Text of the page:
I suppose now that more than a month has passed I should say something about my trip to China with my mom.
Beijing was a disappointment to us. I will be perfectly content to skip that city altogether on my next trip.
First of all, it’s smoggy. Seriously smoggy. But don’t worry, they’re going to fix that before the olympics, no problem. The athletes have nothing to fear. Also, the whole area is such a tourist trap. There are people on practically every corner waiting to shove something in your face to buy. The Great Wall, for example. Fortunately, we went on a Christmas hike on a section of the “wild wall” which hasn’t been restored, so we got to see how amazing the wall could really be, but later we went on a bus tour that took us to Badaling. When I finally gasp my way to the highest tower on a section of the Great Wall, I don’t want my view obstructed by someone trying to sell me a “I climbed the Great Wall” T-shirt. (Okay, yeah, I bought a T-shirt.)
Beijing was also a very cold reminder that I will have some readjusting to do when I get back to Minnesota. Which will be soon. I will tell you the details of that in the near future. Which, given my blogging track record, probably means 7 or 8 months after I get back.
Anyway, I submit to you the following picture as a summary of Beijing. Unclear skies, the olympic dream, and the Great Wall swarming with tourists.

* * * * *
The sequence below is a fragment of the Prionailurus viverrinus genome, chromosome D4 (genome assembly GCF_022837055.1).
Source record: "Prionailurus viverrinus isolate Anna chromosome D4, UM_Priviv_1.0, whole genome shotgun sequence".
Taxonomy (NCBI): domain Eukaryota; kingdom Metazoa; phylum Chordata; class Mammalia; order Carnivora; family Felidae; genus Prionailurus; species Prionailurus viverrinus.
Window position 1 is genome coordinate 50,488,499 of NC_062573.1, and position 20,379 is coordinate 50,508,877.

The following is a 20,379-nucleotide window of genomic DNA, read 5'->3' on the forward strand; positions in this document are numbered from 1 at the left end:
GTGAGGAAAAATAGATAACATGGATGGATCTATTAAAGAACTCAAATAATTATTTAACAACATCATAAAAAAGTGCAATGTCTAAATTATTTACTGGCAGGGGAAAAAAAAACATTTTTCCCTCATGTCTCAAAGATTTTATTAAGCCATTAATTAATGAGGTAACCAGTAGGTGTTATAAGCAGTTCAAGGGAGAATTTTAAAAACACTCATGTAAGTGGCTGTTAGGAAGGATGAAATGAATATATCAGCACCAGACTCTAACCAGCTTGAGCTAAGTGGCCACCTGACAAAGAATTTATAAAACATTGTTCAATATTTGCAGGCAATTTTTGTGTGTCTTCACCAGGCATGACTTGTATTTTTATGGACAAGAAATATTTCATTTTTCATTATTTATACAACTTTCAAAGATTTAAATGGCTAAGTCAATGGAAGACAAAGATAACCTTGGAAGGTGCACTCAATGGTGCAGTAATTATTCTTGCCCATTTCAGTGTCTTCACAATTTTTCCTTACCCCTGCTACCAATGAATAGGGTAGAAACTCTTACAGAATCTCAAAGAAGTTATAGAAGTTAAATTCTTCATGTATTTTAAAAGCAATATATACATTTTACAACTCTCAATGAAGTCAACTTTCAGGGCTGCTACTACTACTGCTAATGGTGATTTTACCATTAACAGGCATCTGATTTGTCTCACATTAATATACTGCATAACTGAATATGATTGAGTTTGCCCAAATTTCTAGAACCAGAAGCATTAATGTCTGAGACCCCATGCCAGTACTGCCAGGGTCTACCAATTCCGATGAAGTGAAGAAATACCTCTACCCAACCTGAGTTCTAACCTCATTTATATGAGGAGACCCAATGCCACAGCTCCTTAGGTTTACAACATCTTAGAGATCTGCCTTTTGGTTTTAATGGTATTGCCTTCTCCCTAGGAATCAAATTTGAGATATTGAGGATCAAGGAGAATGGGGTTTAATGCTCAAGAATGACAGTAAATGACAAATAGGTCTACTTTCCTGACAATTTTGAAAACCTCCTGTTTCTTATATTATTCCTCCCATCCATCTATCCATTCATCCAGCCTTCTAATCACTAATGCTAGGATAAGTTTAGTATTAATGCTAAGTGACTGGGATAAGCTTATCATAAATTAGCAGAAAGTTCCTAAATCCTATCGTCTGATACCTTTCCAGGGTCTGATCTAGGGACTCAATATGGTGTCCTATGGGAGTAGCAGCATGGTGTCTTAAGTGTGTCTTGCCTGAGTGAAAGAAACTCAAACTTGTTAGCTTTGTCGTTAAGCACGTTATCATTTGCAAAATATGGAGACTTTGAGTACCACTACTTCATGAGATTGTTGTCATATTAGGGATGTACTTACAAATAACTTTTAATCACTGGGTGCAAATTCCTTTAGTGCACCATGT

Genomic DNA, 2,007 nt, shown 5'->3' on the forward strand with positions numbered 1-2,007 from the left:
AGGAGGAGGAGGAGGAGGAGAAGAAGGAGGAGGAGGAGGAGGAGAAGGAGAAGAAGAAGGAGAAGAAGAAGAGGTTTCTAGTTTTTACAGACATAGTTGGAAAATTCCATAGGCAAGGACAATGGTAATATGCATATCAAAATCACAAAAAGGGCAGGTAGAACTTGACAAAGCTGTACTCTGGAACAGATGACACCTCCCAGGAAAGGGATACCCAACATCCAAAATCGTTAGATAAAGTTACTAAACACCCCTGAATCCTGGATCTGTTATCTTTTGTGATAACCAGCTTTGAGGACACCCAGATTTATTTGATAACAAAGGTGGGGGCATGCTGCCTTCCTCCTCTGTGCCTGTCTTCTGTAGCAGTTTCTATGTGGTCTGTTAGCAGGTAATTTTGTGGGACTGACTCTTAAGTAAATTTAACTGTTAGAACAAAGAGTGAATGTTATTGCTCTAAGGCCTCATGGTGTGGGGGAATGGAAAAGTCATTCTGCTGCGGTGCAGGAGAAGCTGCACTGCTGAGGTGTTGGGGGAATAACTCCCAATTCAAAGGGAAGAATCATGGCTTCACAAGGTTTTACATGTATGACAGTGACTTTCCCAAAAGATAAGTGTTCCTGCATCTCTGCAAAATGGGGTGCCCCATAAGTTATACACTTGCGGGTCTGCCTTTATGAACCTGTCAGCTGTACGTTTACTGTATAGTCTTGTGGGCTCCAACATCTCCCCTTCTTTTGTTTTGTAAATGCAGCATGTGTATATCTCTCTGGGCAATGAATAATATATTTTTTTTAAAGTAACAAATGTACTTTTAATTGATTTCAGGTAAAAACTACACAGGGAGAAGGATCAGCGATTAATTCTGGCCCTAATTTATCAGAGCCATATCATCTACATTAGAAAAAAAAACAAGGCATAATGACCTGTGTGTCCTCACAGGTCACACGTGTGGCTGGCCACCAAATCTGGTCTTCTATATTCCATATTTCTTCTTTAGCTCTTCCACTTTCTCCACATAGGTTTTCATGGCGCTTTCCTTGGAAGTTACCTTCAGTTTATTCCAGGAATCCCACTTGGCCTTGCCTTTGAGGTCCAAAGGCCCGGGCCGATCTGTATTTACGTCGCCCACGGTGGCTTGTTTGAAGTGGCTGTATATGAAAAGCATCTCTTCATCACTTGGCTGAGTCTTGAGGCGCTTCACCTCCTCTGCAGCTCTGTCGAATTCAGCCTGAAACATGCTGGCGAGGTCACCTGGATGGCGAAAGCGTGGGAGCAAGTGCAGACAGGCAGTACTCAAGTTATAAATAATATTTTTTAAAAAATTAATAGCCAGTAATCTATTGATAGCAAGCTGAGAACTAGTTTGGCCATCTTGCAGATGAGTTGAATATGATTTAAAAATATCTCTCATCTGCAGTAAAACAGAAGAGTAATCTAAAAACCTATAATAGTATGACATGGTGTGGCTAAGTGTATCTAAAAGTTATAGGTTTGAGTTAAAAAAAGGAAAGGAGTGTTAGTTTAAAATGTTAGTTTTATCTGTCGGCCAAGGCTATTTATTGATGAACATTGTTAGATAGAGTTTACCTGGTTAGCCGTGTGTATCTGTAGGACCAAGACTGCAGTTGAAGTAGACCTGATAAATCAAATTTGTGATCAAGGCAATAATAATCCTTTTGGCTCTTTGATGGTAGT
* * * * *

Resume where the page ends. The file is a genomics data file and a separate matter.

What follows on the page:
One final complaint about Beijing and China in general is the lack of 7/11s and other such convenience stores. For someone accustomed to Taiwan, this flaw makes the place seem virtually unfit for human habitation. Where, I ask you, is a girl supposed to satisfy a 3:00 AM Snickers bar craving?
The major purpose of the trip for me was returning to Hangzhou, where my family lived 20 years ago. A lady never reveals her age, so I’ll just say that 20 years ago I was older than 3 but younger than 5. So my memories are hazy at best, and of very random things. Still, it is a very significant part of my life since it sparked the interest in Asia that eventually led me here.
I didn’t have high hopes for Hangzhou after Beijing, but I ended up loving it. I even found myself entertaining fantasies of living there. I think I’m calling it quits in Asia for a while, but if I were looking for a new location on this side of the world, Hangzhou would be high on my list.
My mom brought a bunch of old pictures with her, and we wandered around trying to recreate them. Here is an example from a part of Hangzhou which hasn’t changed too much (I’m a little bit taller though).
That seems to be about the only unchanged part of the city. It is unbelieveable, even to me who only sort of remembers it, how much Hangzhou has modernized. Many of the places in the photos simply don’t exist anymore, others have changed radically. A good example is the Hangzhou Foreign Language School where my parents taught. Here is the building in which it was located 20 years ago:
Here is just one portion of the current campus.
I have to include some sheep pictures, just because this statue with the sheep is my clearest memory of Hangzhou. For some reason, while all my other memories are distant and fuzzy, those sheep made a serious impression.
2007 (The sheep are sadly neglected by most these days, but my love for them will never fade) :
That is all the blogging I have in me for now. Many more pictures, as always, here. Peace out.